Software AG CTO looks ahead to new mainframe software

Software AG CTO looks ahead to new mainframe software

Software AG's CTO for its mainframe business talks about the products' future directions and some general expansion for the company as a whole.

In recent months, the acquisition of SOA (service-oriented architecture) player webMethods has been the dominant news coming out of Software AG, but the middleware company also continues to hone its mainframe software and strategy.

Software AG now has a chief technology officer heading up its mainframe enterprise transaction systems (ETS) business. Joe Gentry, previously ETS senior vice president, has recently taken on the additional responsibility of steering development of new versions of the vendor's Adabas database and Natural programming language.

Historically, Software AG CEO Karl-Heinz Streibich had overseen mainframe software development, but he has plenty on his plate particularly now that the vendor has closed its US$546 million purchase of webMethods. Software AG closed the acquisition on June 1 and is now working on integrating its SOA tools with those of webMethods.

The company feels that having a CTO will have send an important message to customers and the market that Software AG is looking at ways to innovate and take technology leadership with its software. Gentry divides his time equally between the U.S. and Europe. Software AG has its main headquarters in Germany. Last month, enterprise applications vendor SAP AG announced the appointment of its first CTO as a way to lay out a clear road map for the company's products and speak to particular areas of new development alongside ongoing software rollouts.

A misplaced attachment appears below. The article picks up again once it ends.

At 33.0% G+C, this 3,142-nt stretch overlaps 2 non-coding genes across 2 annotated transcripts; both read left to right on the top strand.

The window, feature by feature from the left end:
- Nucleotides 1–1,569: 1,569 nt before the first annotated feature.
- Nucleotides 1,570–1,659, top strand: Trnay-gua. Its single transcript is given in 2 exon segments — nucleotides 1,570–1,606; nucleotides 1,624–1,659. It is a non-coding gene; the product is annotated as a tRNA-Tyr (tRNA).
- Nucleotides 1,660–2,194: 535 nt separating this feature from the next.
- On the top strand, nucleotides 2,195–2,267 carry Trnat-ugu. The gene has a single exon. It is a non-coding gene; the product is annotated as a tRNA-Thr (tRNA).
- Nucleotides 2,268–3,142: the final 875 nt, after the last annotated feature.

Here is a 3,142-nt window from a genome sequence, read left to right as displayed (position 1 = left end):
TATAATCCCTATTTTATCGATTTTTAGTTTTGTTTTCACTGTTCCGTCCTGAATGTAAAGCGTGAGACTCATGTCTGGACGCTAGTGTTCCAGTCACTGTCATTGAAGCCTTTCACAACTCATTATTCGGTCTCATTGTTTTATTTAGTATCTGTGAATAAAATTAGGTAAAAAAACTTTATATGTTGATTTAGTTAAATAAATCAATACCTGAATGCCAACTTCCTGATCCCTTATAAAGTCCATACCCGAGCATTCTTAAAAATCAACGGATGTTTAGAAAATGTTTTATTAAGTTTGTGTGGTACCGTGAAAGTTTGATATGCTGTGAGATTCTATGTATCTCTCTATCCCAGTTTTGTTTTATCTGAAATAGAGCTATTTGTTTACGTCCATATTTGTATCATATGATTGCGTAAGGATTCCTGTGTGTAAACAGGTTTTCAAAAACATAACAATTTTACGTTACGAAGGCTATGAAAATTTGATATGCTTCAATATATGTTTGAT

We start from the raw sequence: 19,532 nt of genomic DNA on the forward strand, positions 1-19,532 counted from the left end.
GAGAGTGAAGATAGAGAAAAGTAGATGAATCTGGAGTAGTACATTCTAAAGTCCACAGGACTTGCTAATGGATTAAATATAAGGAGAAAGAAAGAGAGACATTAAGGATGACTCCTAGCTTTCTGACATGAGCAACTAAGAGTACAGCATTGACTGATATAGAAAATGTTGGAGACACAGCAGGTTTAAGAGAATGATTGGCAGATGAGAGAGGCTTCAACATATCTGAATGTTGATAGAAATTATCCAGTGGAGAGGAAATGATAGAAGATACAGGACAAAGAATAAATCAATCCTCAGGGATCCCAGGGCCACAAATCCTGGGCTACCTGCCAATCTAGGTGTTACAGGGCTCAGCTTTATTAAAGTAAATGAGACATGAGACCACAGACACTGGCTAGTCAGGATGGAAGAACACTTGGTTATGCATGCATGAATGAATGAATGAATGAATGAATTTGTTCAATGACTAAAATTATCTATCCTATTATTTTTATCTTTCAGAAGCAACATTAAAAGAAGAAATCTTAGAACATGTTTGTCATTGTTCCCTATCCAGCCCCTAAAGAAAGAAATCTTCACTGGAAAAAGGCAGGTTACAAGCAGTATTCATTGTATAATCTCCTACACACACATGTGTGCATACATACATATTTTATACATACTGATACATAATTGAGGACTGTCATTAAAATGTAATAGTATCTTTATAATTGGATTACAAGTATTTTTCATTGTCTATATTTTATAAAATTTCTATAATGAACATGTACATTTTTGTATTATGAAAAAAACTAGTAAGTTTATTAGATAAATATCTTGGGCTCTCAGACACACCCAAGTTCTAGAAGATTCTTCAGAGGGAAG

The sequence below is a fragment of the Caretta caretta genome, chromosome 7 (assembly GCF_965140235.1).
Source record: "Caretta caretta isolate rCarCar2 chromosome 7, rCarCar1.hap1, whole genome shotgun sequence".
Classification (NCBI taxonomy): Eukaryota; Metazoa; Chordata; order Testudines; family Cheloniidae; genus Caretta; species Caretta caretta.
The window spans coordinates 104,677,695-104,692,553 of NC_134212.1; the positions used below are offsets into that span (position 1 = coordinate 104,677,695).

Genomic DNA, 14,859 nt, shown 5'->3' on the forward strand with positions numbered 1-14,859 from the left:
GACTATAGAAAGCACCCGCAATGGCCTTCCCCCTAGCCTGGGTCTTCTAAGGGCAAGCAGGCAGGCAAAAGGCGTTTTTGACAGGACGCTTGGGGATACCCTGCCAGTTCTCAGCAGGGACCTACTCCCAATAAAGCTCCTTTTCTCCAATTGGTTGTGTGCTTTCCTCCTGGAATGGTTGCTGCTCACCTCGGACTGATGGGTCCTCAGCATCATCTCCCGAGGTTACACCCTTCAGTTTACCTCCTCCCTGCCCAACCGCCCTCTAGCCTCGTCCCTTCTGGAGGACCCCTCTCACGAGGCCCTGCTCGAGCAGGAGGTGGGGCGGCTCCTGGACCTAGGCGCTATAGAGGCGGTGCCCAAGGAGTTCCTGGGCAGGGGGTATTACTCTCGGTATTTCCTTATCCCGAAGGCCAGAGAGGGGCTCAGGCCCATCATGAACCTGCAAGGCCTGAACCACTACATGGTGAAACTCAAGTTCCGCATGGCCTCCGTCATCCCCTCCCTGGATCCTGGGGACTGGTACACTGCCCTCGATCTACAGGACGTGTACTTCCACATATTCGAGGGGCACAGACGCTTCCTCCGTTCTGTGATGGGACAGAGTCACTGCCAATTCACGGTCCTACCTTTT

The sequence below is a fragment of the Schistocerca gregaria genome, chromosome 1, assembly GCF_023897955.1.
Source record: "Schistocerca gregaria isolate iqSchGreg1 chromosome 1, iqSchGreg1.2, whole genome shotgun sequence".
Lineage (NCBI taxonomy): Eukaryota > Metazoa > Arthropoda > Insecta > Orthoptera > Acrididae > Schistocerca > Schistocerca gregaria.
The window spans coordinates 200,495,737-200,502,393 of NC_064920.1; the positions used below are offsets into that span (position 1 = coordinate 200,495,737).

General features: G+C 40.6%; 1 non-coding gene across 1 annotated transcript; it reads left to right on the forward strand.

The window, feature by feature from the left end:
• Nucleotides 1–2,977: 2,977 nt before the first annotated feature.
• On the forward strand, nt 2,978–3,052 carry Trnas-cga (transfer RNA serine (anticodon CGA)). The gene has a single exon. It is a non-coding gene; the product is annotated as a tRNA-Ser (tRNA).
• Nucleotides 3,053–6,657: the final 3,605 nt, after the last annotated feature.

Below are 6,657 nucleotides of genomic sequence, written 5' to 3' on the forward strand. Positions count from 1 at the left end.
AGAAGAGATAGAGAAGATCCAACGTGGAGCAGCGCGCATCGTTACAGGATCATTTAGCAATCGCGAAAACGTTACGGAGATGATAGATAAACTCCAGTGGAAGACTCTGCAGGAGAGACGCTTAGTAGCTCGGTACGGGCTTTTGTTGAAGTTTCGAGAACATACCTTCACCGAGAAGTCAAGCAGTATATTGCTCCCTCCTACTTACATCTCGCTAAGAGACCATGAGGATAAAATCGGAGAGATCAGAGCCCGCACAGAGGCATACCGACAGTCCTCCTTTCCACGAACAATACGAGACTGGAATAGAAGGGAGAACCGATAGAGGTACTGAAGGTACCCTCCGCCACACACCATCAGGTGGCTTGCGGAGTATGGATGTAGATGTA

In February of last year, Software AG announced new releases of its mainframe products -- Adabas 2006 and Natural 2006 -- centered around support for SOA development and Web services.

The next versions of the products could appear within 18 months to two years, Gentry said, since Software AG operates on a release cycle for new software every two to three years. The next version of Adabas is likely to focus on ways to handle unstructured data such as online information as well as provide better Google-like search optimization, he added. Data archiving is also becoming more critical with Software AG anticipating that the amount of information stored in mainframe archives will double over the next few years.

Another key goal for a new release of Adabas will be meeting the needs of so-called extreme transaction processing applications, which place heavy demands on databases and include credit-card processing and gaming applications.

Software AG intends to continue its push around support for open-source technology, planning to add Ajax capability to the Natural application development platform, with the first implementation out by the end of the third quarter. The vendor already provides an Eclipse interface for Natural and is a member both of the Eclipse Foundation and of the OpenAjax Alliance consortia.

Software AG will also do more to integrate its newly acquired webMethods technology with both Adabas and Natural so users can generate Web services using the mainframe software, which then can be called by the webMethods products.

IBM is Software AG's main mainframe software competitor. At the same time, the vendor enjoys a strong relationship with IBM's mainframe hardware division.

Gentry doesn't see a need for Software AG to acquire additional mainframe technology, but the vendor is taking a look at several companies where an acquisition would yield an additional customer base. Those users would then potentially end up moving over to Adabas and Natural.

Software AG is also keen to continue to grow on a geographic basis, having recently established its own operations in both Israel and Japan. "Next year, we move into Brazil and Latin America," Gentry said. One method of expanding is by acquiring the existing distributor for the vendor's software in a given location, which was the case in Israel, he added.

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